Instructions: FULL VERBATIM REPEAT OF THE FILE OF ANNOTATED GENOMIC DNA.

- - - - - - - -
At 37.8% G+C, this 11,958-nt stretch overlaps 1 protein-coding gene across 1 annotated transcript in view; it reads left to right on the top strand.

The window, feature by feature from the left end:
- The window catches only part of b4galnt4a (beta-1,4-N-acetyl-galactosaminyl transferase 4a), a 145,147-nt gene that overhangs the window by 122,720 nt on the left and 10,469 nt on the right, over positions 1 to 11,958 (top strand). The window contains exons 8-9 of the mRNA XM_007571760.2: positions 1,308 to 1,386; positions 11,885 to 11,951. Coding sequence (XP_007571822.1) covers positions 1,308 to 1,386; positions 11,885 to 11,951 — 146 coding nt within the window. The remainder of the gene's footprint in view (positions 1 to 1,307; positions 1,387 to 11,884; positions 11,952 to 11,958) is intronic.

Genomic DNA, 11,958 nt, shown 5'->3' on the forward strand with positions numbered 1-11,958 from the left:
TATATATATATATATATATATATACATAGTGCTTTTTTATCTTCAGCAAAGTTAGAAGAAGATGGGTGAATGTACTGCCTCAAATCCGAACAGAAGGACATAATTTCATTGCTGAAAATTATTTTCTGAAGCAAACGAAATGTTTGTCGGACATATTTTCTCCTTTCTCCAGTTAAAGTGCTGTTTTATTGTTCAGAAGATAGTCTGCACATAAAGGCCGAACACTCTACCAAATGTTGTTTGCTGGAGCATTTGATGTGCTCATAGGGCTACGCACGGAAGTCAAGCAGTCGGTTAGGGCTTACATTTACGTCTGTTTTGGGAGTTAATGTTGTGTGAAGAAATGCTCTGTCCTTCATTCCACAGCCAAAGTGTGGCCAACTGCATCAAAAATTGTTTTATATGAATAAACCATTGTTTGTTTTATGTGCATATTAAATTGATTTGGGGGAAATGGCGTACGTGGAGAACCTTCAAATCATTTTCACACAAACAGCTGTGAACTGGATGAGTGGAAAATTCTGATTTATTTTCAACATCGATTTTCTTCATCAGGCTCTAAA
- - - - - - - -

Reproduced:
At 37.8% G+C, this 11,958-nt stretch overlaps 1 protein-coding gene across 1 annotated transcript in view; it reads left to right on the top strand.

The window, feature by feature from the left end:
- The window catches only part of b4galnt4a (beta-1,4-N-acetyl-galactosaminyl transferase 4a), a 145,147-nt gene that overhangs the window by 122,720 nt on the left and 10,469 nt on the right, over positions 1 to 11,958 (top strand). The window contains exons 8-9 of the mRNA XM_007571760.2: positions 1,308 to 1,386; positions 11,885 to 11,951. Coding sequence (XP_007571822.1) covers positions 1,308 to 1,386; positions 11,885 to 11,951 — 146 coding nt within the window. The remainder of the gene's footprint in view (positions 1 to 1,307; positions 1,387 to 11,884; positions 11,952 to 11,958) is intronic.

Genomic DNA, 11,958 nt, shown 5'->3' on the forward strand with positions numbered 1-11,958 from the left:
TATATATATATATATATATATATACATAGTGCTTTTTTATCTTCAGCAAAGTTAGAAGAAGATGGGTGAATGTACTGCCTCAAATCCGAACAGAAGGACATAATTTCATTGCTGAAAATTATTTTCTGAAGCAAACGAAATGTTTGTCGGACATATTTTCTCCTTTCTCCAGTTAAAGTGCTGTTTTATTGTTCAGAAGATAGTCTGCACATAAAGGCCGAACACTCTACCAAATGTTGTTTGCTGGAGCATTTGATGTGCTCATAGGGCTACGCACGGAAGTCAAGCAGTCGGTTAGGGCTTACATTTACGTCTGTTTTGGGAGTTAATGTTGTGTGAAGAAATGCTCTGTCCTTCATTCCACAGCCAAAGTGTGGCCAACTGCATCAAAAATTGTTTTATATGAATAAACCATTGTTTGTTTTATGTGCATATTAAATTGATTTGGGGGAAATGGCGTACGTGGAGAACCTTCAAATCATTTTCACACAAACAGCTGTGAACTGGATGAGTGGAAAATTCTGATTTATTTTCAACATCGATTTTCTTCATCAGGCTCTAAA